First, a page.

but it could have been Windows, an NFS server, or whatever.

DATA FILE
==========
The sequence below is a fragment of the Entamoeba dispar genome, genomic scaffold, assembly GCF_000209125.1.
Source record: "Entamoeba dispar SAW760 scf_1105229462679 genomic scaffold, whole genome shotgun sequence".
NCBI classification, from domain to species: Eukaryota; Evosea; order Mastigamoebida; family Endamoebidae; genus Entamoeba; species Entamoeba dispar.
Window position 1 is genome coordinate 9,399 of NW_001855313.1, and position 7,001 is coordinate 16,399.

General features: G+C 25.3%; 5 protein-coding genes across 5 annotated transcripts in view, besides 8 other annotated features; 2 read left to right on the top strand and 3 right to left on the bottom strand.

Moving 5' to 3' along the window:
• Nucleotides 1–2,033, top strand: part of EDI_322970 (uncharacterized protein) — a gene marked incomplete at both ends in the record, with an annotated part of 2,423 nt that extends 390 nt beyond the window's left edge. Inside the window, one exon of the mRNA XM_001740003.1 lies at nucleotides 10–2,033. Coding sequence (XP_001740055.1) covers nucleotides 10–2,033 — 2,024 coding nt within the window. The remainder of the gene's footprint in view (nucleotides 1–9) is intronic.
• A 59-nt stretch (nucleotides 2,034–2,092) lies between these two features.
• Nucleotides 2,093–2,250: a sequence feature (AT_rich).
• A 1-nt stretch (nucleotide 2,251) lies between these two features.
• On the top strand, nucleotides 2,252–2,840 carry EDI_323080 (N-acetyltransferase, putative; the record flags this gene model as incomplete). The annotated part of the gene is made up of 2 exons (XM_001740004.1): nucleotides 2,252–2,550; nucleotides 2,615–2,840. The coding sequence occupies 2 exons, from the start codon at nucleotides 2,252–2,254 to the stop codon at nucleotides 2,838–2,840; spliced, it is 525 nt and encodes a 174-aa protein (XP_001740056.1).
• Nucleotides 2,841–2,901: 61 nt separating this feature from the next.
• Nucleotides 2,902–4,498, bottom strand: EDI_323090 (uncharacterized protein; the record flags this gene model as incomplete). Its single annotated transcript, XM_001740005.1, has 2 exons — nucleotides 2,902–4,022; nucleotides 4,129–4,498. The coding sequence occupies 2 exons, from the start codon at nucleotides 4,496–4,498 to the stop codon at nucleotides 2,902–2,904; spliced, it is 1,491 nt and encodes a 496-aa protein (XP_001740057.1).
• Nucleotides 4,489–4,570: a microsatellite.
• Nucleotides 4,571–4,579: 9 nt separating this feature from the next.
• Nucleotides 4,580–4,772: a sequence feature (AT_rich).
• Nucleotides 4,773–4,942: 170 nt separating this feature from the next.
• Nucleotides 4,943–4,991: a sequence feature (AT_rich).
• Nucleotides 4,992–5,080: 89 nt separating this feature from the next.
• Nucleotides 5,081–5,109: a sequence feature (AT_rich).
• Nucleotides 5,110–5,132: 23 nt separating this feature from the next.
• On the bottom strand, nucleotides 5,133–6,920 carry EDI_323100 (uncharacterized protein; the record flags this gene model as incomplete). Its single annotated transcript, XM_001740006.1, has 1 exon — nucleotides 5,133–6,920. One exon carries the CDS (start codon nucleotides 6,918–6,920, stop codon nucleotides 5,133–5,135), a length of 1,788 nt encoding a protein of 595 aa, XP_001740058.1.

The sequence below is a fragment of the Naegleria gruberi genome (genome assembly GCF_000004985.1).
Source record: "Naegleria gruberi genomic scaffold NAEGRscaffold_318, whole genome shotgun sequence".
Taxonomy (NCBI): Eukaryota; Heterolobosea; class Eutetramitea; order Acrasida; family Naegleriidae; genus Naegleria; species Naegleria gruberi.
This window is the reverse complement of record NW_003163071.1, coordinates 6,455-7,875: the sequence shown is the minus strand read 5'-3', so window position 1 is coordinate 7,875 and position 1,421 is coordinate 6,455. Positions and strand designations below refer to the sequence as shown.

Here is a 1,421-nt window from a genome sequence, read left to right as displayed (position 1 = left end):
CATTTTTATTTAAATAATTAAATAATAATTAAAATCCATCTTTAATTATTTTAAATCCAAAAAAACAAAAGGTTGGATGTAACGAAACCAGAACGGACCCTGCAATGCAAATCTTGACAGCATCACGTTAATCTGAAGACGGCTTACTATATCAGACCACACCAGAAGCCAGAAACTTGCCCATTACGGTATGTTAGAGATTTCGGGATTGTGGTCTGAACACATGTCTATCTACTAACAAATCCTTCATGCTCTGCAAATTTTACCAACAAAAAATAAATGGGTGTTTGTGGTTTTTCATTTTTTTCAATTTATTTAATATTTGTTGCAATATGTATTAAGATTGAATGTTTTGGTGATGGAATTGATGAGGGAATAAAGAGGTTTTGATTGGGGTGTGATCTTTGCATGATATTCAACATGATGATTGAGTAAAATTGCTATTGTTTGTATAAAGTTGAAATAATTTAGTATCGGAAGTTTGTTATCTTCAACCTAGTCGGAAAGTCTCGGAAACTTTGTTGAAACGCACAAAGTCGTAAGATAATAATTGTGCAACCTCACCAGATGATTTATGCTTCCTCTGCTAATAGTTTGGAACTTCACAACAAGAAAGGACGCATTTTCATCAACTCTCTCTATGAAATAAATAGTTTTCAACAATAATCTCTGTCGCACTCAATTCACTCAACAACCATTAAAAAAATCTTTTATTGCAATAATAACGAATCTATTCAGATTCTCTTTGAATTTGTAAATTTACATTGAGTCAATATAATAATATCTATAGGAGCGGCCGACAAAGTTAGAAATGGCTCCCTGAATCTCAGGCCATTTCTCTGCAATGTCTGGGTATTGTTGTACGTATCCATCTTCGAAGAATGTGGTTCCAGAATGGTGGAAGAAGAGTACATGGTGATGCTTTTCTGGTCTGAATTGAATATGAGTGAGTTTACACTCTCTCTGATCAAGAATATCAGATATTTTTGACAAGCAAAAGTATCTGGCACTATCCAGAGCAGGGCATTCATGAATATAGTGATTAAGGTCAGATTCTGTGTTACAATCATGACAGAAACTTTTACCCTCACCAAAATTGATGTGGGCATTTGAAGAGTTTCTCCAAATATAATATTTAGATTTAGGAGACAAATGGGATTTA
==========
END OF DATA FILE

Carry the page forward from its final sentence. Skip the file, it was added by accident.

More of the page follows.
# mount -t smbfs -o username=my_user_name   //server_name/diskimages /tmp/server</pre><br />Check how your live CD called the partitions you want to save<br /><pre># cat /proc/partitions<br />major minor  #blocks  name<br /><br />8       0   78150744  sda<br />8       1   20482843  sda1<br />8       2          1  sda2<br />8       5   20482843  sda5<br />8       6   37182411  sda6<br />180     0     253952  uba<br />180     1     253936  uba1<br />240     0    1939136  cloop0</pre><br />I want to save that 80 GB disk sda, which has a primary partition sda1,<br />and an extended partition sda2 containing logical partitions sda5 and<br />sda6. So what I want to save is sda1, sda5 and sda6.<br />First I saved the partition table and the Master Boot Record<br /><pre># <code>sfdisk -d /dev/sda >/tmp/server/master-sfdisk-sda.dump<br /># dd if=/dev/sda bs=512 count=1 of=/tmp/server/master-sda.mbr</code></pre><br />and then the partitions:<br /><pre>ntfsclone -s -o - /dev/sda1   | gzip | split -b 1000m - /tmp/server/master-sda1.img.gz_<br />ntfsclone -s -o - /dev/sda5   | gzip | split -b 1000m - /tmp/server/master-sda5.img.gz_<br />ntfsclone -s -o - /dev/sda6   | gzip | split -b 1000m - /tmp/server/master-sda6.img.gz_</pre>This<br />is where I fell into the first trap. My Samba server doesn't seem to<br />accept files larger than 2 GBytes! That is why the output is piped<br />through split. I still don't know why I cannot write files larger than<br />2 GB, and if you do, please let me know. This is a Samba 3.x server<br />running on Debian with a 2.6.x kernel, and the share is on a 36GB ext3<br />partition.<br />(update:  <a href="">this comment</a><br />suggests to add the lfs option to smbfs mount. This allowed me to write<br />more than 2 GB, but not more than 4GB. Probably because it's a FAT32<br />partition)<br /><br />Anyway, split solved that problem nicely, chopping<br />the output into 1 GB files, but I had added gzip in the hope of making<br />things faster, and that gzip and split combination bit me later. And<br />I'm not even sure that the gzip overhead is worth the bandwidth saving.<br />Gigabit Ethernet can be really fast. In fact, it can be faster than the<br />hard disks. That may be worth benchmarking some time. (I also tried<br />bzip2, which has better compression, but that was excruciatingly slow).<br /><br />That's it for the backup. Now, to the next part:<br /><h3>The Restore:</h3>Boot Master from the Linux live CD, and proceed as for the backup:<br /><br /><code>setxkbmap fr_CH<br />ifconfig eth0<br />echo nameserver  >  /etc/resolv.conf<br />echo search     example.lan  >> /etc/resolv.conf<br />route add -net gw<br />TZ='Europe/Zurich'; export TZ</code><br /><br /><code>ntpdate<br />hwclock --systohc</code><br /><pre>mkdir /tmp/server<br />mount -t smbfs -o username=my_user_name   //server_name/diskimages /tmp/server</pre>(I just copied/pasted this whole block into the shell)<br /><br />Check your partitions again, and make sure you will not overwrite some other disk!<br /><br /># <code>cat /proc/partitions</code><br /><br />Now I first restored the partition table and the master boot record<br /><br /># <code>sfdisk /dev/sda < /tmp/server/master-sfdisk-sda.dump</code><br /># <code>dd if=/tmp/server/master-sda.mbr of=/dev/sda</code><br /><br />And<br />then the partitions. Since I had several files produced by split for my<br />primary partition, I needed to take them all, in the right order of<br />course. split adds "aa", "ab", "ac", etc. to the end of the file name.<br /><br /># <code>ls -l /tmp/server</code><br /><br />will help you check which files you need<br /><br />This is where the second trap got me. gunzip's documentation led to believe that I could do something like <code>gunzip -c file1 file2 file3 | ntfsclone ... </code>which would be the same as <code>cat file1 file2 file3 | gunzip -c | ntfsclone ...</code><br /><br />Well, <em>it is not the same</em>, and my first tries would result in the process aborting after a (long) while, with the error "gunzip: unexpected end of file".<br /><br />Eventually, it worked:<br /><pre>cd /tmp/server<br />cat master-sda1.img.gz_aa master-sda1.img.gz_ab master-sda1.img.gz_ac    | gunzip -c | ntfsclone --restore-image --overwrite /dev/sda1 -<br />cat master-sda5.img.gz_aa    | gunzip -c | ntfsclone --restore-image --overwrite /dev/sda5 -<br />cat master-sda6.img.gz_aa    | gunzip -c | ntfsclone --restore-image --overwrite /dev/sda6 -